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NEI Urges DOE to Amend Nuclear Export Rule

Dec. 3, 2013—The Energy Department’s proposed rule to amend the regulation governing nuclear energy technology exports retains “fundamental deficiencies” that would continue to impose unjustified competitive disadvantages on U.S. companies participating in the global market for commercial reactor technology, NEI said last week.

The rules governing the export of commercial nuclear energy technology, services and technical assistance are set forth in regulation 10 CFR Part 810. The Government Accountability Office and the Congressional Research Service have separately concluded that Part 810 regulations as currently written create significant impediments to commercial nuclear exports by U.S. suppliers. The nuclear energy industry recommended several revisions to DOE’s 2011 proposed rule, some of which have been incorporated in the current version.

Richard Myers, NEI’s vice president for policy development, planning and supplier programs, noted in comments filed Nov. 27 that DOE’s 2013 revision includes significant improvements. However, he said, without the further changes to the rule recommended by the industry, “all of the purposes of the Part 810 regulation—effective threat reduction, effective nuclear trade support and efficient regulation—are harmed.”

NEI urged DOE to close the wide gap in processing time between a U.S. nuclear export license and the equivalent licenses of other leading nuclear energy supplier countries. DOE requires more than a year to process a typical Part 810 authorization, compared to 15 to 90 days for equivalent licenses issued by the governments of Japan, South Korea and Russia. 

DOE “appears to have no clear goals for improving processing times and no firm deadlines for completing these reforms,” Myers wrote.

NEI also recommends alternatives to the “specific authorization” requirement for countries not included in DOE’s proposed list of generally authorized countries. The 2013 proposal would reclassify 77 countries to require specific authorization.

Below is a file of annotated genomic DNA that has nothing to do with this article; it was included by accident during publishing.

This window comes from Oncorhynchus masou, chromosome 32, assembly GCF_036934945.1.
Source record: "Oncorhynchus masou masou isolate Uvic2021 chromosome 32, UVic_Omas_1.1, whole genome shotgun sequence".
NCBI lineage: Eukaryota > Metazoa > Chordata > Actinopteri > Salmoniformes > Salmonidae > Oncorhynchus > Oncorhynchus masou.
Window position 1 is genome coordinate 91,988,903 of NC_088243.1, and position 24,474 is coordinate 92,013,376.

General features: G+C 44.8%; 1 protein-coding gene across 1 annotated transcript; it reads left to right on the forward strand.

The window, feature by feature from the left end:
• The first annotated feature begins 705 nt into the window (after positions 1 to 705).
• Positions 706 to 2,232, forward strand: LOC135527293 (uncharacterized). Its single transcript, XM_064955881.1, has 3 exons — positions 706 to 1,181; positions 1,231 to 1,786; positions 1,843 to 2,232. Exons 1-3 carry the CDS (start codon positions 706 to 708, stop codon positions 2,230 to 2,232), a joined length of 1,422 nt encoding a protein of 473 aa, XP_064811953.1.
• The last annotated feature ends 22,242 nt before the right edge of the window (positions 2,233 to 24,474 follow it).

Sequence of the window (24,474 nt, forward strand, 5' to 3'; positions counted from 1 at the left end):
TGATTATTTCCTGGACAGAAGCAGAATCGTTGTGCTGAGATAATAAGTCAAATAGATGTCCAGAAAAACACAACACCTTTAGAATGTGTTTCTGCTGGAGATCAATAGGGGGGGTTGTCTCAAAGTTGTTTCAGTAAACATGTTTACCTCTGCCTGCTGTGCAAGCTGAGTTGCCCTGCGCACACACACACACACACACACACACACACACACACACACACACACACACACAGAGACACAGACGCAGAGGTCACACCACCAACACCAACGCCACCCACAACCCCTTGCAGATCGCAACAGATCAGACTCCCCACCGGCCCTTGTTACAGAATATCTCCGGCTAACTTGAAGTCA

NEI made related recommendations for China, India and Russia, which would remain subject to the specific authorization requirement despite their “important bilateral and multilateral nonproliferation commitments,” which include Section 123 nuclear cooperation agreements with the United States. NEI urged DOE to develop a new process based on these commitments to enable expedited authorizations, such as on a project basis.

China and India, NEI notes, plan to construct the majority of the world’s new civilian nuclear energy facilities between now and 2030, and China in particular represents “probably the largest market for nuclear goods and services in the next two decades.”

The U.S. Department of Commerce has estimated that the international market for nuclear-related equipment and services could be as much as $740 billion over the next 10 years and that every $1 billion of exports by U.S. companies would create or support 5,000 to 10,000 domestic jobs.

More than 70 nuclear energy facilities are under construction worldwide, and an additional 160 are in the licensing or advanced planning stages. “Every new or unnecessary burden to U.S. competitiveness will harm U.S. exports, U.S. influence over nonproliferation policies around the world, and job creation,” Myers said.